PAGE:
Scissors with blades longer than 4 inches from the pivot point must be packed in your checked bag.

Tools Longer Than 7 Inches

Tools are restricted to being shorter than 7 inches so that they can’t be used as a bludgeon.

So you can’t bring a heavy duty flashlight. A wrench needs to be under 7 inches.

You can’t pack a hammer of any size in carry-on luggage.

Power tools are banned from carry-on luggage and should be packed in checked luggage. Fans of the horror movie genre will understand why. Even lightweight power tools could be used as weapons.

It’s best to remove any batteries if possible and bring them in your cabin luggage, but pack the power tool in your checked baggage.

Arc Lighters

While you are permitted to bring a disposable lighter or a book of safety matches on a plane you can’t bring chef’s torches, arc lighters, or any lighter that has a blue flame.

Lithium Batteries Over 160 WH

You can bring power banks and other lithium batteries on to planes in hand luggage.

In fact, because lithium-ion batteries are a fire risk it’s preferable to pack them in carry-on bags instead of checked baggage.

You are not permitted to pack spare loose lithium batteries in checked luggage.

Power banks or portable chargers under 100 watt hours are fine to pack in hand luggage.

If your power bank is over 100 wh you need to check with your airline if it’s allowed in carry on bags.

Flammable Items That Are Not Toiletries

You can bring a small aerosol deodorant on a plane in your carry-on.

The only aerosols that you can bring on planes are toiletries. These are products that are sprayed on the skin.

If it’s a flammable spray that you don’t spray on your skin you won’t be permitted to bring it on a plane.

Here’s why.

Man Blows Up Kitchen Doing That Aerosol Flamethrower Thing

Apart from toiletries flammable liquids are not allowed on airplanes.

So spray paint, fuel or anything that is classified as flammable and hazardous won’t be allowed into the cabin.

Explosive Items

The same goes for fireworks, or gun powder. We don’t want things blowing up inside airplanes.

Makes sense right? These rules are not there to inconvenience you. They are there to keep you safe.

Alcohol Over 70% ABV

This is also why alcoholic beverages over 70% ABV or 140 proof are not permitted in carry-on or checked bags.

Weight Limits

Most airlines in the United States don’t have weight limits for carry-on luggage.

However if you are traveling internationally then you might not be able to bring too many things on a plane.

This is especially true in Asia where they have very restrictive weight limits for hand luggage.

So while this rule doesn’t refer to anything specific you can’t bring any item on a plane that won’t fit in your carry-on suitcase or cause your suitcase to go above any airline weight limit.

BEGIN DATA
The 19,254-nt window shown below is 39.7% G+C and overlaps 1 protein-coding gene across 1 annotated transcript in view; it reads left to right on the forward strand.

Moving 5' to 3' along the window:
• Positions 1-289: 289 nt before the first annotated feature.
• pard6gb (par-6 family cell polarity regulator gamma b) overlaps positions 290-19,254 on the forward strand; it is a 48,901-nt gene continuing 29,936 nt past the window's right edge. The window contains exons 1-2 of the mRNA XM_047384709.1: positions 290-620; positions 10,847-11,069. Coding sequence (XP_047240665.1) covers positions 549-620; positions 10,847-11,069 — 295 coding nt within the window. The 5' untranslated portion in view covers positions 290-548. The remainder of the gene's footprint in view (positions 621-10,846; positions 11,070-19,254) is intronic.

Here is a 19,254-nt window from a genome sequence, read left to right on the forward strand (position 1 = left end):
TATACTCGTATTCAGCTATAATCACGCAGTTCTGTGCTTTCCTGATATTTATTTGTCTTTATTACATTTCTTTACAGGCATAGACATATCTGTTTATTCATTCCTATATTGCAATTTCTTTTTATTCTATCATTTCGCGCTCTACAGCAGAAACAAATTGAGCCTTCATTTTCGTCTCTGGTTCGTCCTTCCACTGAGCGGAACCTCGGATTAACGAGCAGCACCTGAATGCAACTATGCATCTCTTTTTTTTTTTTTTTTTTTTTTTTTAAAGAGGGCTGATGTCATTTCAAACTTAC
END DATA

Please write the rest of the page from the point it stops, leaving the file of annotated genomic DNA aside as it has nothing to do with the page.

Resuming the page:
Check with your airline to see if they have any weight limits for hand luggage.

Customs

Aside from TSA security rules, you might need to think about the customs rules if you are flying internationally.

For example, you are usually only permitted to bring a limited amount of cash or valuables into a country when you land.

There will usually be rules around importing alcohol or tobacco and you may need to pay tax on these items when you land.

And countries often have regulations around importing certain foods, plants or seeds.

Check the customs rules for your destination country if you think you might be flying with “anything to declare”.

The Law Is The Law

The TSA are only responsible for aviation security.

The regular federal laws still apply when you are in the air.

This means that you can’t bring weed, edibles, or other drugs on to planes.

Items that are illegal to possess on the ground are also illegal to possess in the air.

If you are flying internationally make sure you don’t break any laws of your destination country.

There are some countries where even your sex toy could land you in trouble with the local law.

Ask The TSA

If you are still unsure you can use the @AskTSA service on Twitter to ask a question about your item

The TSA will get back to you quickly with an answer.

The Bottom Line

You can’t bring liquids, gels, and aerosols in large quantities onto planes and you can’t bring weapons or items that could be used as weapons.

That covers 90% of the things you can’t bring on to airplanes.

Sometimes you’ll smart ass passengers saying “it’s all security theater”. They suggest that the purpose of these rules and the is to make passengers feels safer about flying but that they don’t really make the skies safer.

Perhaps there is an element of theater at work. But I’d suggest that it’s to make the bad guys think they’ll get caught rather than to trick the passengers into feeling safe.

I know it can be a pain going through airport security but now that you know exactly what can’t be taken on a plane and why then I hope you’ll find packing and the security process a little easier.